The district court properly instructed the jury that the Government must establish "beyond a reasonable doubt that the defendant made a true threat to take the life or to inflict bodily harm upon the President of the United States." The jury was cautioned that "mere political hyperbole or discussion does not constitute a threat"; that if statements made by a defendant "were no more than a crude, offensive method of stating political opposition to the President" the jury would be justified in finding that no threat was made; and that words uttered by the defendant "to the effect that he disliked the Republicans or that the Republicans were wrecking the country and similar such phrases, do constitute mere political hyperbole as a matter of law and cannot in themselves constitute a ground for convicting a person under this statute."

The jury was instructed further that if it found that a true threat was made, it must further find that the threat was made "knowingly and wilfully," and that "the government must establish beyond a reasonable doubt that the defendant comprehended the words he uttered, that he voluntarily and intentionally uttered them with the apparent determination to carry them into execution." On the precise question presented on this appeal, the charge reads: "Although for a finding of guilt it is not necessary for you to find that the defendant actually intended to carry out the threat, it is necessary for you to find that he intended to make the threat and actually made the threat knowingly and wilfully and that the threat was a true threat."10 

We find no error in the instructions. On the contrary, the charge was fair and adequate.11  Under the evidence the jury could properly find that the statements made by appellant would be interpreted by reasonable men "as a serious expression of an intention to inflict bodily harm upon or to take the life of the President" and that the statements were not "the result of mistake, duress or coercion." Roy v. United States, 416 F.2d at 877, 878.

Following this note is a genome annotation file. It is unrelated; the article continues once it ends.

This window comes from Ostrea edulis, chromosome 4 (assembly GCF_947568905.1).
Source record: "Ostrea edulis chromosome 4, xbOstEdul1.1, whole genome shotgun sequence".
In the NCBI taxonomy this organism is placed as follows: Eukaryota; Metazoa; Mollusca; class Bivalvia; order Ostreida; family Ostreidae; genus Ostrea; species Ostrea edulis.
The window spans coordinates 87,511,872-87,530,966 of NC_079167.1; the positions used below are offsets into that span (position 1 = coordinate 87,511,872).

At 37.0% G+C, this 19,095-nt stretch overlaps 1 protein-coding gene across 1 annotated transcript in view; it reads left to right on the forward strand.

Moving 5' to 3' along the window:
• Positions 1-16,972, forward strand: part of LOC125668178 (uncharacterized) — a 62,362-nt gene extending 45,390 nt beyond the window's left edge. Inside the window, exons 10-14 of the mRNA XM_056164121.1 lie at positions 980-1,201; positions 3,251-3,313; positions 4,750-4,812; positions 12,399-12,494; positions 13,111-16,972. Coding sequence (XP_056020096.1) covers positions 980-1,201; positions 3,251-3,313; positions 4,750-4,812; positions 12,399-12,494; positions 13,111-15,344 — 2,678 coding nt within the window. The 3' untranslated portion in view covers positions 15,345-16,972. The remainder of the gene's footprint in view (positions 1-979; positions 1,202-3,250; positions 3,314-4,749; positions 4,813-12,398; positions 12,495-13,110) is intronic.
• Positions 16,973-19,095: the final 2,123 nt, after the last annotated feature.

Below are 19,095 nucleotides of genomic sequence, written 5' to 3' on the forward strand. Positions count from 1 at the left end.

Finally appellant contends that the court erred in permitting the police officer to relate the statement made by appellant when he was taken ino custody, in the absence of the cautionary warnings required by Miranda v. Arizona, 384 U.S. 436, 86 S. Ct. 1602, 16 L. Ed. 2d 694 (1965). Appellant's initial statement that, "I don't intend to hurt you guys, I just want to kill President Nixon" was a spontaneous utterance and not the result of police interrogation. It was "given freely and voluntarily without any compelling influence" and was admissible under Miranda. 384 U.S. at 478, 86 S. Ct. at 1630. The answers to subsequent questions, even if improperly received, were so insignificant, repetitious and cumulative that the error, if any, was harmless. Chapman v. California, 386 U.S. 18, 22, 87 S. Ct. 824, 17 L. Ed. 2d 705 (1967).



Sitting by designation


18 U.S.C. § 871(a) reads in pertinent part: "Whoever knowingly and willfully deposits for conveyance in the mail or for a delivery from any post office or by any letter carrier any letter, * * * or document containing any threat to take the life of or to inflict bodily harm upon the President of the United States, the President-elect, the Vice President or other officer next in the order of succession to the office of President of the United States * * * or knowingly and willfully otherwise makes any such threat against the President, * * * shall be fined not more than $1,000 or imprisoned not more than five years, or both."


On January 9, 1970, appellant admitted a violation of probation. On January 14, 1970, he was committed for a study pursuant to 18 U.S.C. § 4208(b) and (c), and on April 21, 1970, committed for the three year term


Appellant's calls, like all calls to the emergency number, were recorded directly from the telephone lines on special equipment. Typewritten transcripts of the two calls were received in evidence as exhibits